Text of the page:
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    • PHIL-4381 Independent Study
      Description

      Guided investigation of a topic not addressed by regularly scheduled courses. Students must propose a detailed plan of readings, articulating precise learning objectives, and secure the written consent of both a supervising instructor and of the department chair. Not more than two (2) Independent Study courses may count toward the major in Philosophy without the chair's permission.

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    • PHIL-4385 Special Topics
      Description

      An examination of a topic in philosophy that transcends the boundaries of the fixed curriculum. Requires permission of the department chair to repeat.

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  • Masters
    • PHIL-5100 Phenomenology
      Description

      A historical examination of such twentieth-century phenomenologists as Husserl, Heidegger, Sartre, Mealeau-Ponty, Marcel and Ricoeur.

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    • PHIL-5120 Professional Ethics
      Description

      This course examines ethical questions that can arise in the professions and occupations, such as: Is my privacy violated when my job requires that I can be tested for drugs? What should I do if I know that my employer is making an unsafe product? Should physicians ever lie to their patients? Do corporations have any responsibilities beyond making a profit for their shareholders? The course also examines more theoretical issues concerning professionalism and the professions, such as the nature of the relationship between professionals and clients and the connection between ordinary and professional morality.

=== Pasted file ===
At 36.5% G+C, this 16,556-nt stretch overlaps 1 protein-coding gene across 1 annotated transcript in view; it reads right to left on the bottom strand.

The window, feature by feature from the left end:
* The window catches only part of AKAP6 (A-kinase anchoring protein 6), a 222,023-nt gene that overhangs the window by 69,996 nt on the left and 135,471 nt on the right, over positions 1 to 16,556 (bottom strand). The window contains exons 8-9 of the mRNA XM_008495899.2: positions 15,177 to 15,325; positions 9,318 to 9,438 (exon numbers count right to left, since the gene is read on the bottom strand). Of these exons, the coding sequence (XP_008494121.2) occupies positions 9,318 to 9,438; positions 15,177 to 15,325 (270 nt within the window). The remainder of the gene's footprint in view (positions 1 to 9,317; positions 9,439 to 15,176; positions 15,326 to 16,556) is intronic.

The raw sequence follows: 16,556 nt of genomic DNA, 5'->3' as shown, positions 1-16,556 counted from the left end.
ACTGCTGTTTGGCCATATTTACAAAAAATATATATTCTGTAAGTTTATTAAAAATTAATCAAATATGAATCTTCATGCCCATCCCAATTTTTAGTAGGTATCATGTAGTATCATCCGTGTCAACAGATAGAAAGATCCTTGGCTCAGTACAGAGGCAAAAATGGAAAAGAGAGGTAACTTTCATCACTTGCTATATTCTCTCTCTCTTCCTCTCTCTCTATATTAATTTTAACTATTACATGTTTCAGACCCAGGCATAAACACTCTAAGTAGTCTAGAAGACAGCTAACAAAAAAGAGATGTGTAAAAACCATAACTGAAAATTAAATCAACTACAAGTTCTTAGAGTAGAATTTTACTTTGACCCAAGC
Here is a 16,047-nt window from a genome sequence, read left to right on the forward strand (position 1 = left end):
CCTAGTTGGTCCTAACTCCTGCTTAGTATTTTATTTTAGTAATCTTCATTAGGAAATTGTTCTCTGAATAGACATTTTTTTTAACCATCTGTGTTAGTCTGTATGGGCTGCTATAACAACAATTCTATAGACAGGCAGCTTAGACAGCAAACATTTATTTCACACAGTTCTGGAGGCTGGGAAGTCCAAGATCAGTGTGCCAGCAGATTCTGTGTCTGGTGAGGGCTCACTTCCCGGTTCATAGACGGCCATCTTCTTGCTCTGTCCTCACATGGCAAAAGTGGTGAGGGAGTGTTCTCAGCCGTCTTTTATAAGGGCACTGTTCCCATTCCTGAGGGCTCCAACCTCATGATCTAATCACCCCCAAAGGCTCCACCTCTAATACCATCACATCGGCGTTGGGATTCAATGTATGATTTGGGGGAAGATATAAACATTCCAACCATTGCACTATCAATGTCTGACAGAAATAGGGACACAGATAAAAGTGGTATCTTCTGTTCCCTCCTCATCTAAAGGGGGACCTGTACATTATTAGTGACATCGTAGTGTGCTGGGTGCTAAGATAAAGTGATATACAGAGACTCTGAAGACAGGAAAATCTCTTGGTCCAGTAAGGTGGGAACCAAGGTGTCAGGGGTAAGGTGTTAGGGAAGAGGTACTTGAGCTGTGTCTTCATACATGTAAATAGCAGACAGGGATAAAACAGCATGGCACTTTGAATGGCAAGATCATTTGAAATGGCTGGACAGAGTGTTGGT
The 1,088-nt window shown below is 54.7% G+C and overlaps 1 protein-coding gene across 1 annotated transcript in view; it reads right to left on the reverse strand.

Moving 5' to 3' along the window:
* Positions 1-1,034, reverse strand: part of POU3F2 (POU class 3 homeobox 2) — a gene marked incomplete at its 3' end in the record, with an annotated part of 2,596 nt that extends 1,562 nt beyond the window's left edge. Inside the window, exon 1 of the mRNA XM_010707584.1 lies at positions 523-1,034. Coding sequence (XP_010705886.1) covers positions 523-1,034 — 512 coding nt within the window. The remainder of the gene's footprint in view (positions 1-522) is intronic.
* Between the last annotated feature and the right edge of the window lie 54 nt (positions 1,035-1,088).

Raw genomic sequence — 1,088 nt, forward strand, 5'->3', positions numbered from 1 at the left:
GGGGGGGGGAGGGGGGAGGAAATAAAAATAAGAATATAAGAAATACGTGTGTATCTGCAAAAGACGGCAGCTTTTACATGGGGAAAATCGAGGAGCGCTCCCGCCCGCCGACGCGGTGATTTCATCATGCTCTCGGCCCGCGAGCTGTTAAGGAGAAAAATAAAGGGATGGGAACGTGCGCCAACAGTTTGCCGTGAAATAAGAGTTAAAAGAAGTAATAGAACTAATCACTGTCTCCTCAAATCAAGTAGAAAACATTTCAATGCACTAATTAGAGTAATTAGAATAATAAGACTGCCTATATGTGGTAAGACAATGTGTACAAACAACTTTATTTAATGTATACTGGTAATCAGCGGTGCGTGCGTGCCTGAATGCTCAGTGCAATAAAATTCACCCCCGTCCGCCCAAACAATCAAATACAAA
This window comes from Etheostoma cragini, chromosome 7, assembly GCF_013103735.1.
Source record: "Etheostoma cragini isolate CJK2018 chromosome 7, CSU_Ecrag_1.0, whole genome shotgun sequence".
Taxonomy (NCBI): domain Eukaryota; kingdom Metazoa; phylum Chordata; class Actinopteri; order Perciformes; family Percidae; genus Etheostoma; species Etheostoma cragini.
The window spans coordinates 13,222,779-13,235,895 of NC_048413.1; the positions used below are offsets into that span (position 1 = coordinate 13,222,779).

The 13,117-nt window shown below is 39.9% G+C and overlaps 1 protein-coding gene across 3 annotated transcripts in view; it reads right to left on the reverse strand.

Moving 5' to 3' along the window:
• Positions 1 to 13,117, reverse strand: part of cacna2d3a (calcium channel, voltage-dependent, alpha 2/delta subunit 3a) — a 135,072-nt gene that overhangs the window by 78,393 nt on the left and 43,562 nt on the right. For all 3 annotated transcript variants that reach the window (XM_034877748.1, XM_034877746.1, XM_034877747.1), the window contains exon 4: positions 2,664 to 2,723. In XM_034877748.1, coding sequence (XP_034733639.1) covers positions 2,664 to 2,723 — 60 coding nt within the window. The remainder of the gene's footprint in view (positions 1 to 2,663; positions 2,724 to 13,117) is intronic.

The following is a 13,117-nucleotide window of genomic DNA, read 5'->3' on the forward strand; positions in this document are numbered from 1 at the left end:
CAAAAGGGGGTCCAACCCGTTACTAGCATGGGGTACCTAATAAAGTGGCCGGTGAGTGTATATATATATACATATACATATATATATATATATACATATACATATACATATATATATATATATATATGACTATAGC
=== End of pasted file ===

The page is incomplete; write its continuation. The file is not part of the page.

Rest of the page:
View Instructors, Syllabi and Other Details

    • PHIL-5381 Independent Study
      Description

      Guided investigation of a topic not addressed by regularly scheduled courses. Students must propose a detailed plan of readings, articulating precise learning objectives, and must secure the written consent of both a supervising instructor and the department chair.

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    • PHIL-5385 Special Topics
      Description

      An examination of a topic in philosophy that transcends the boundaries of the fixed curriculum. Requires permission of the department chair to repeat.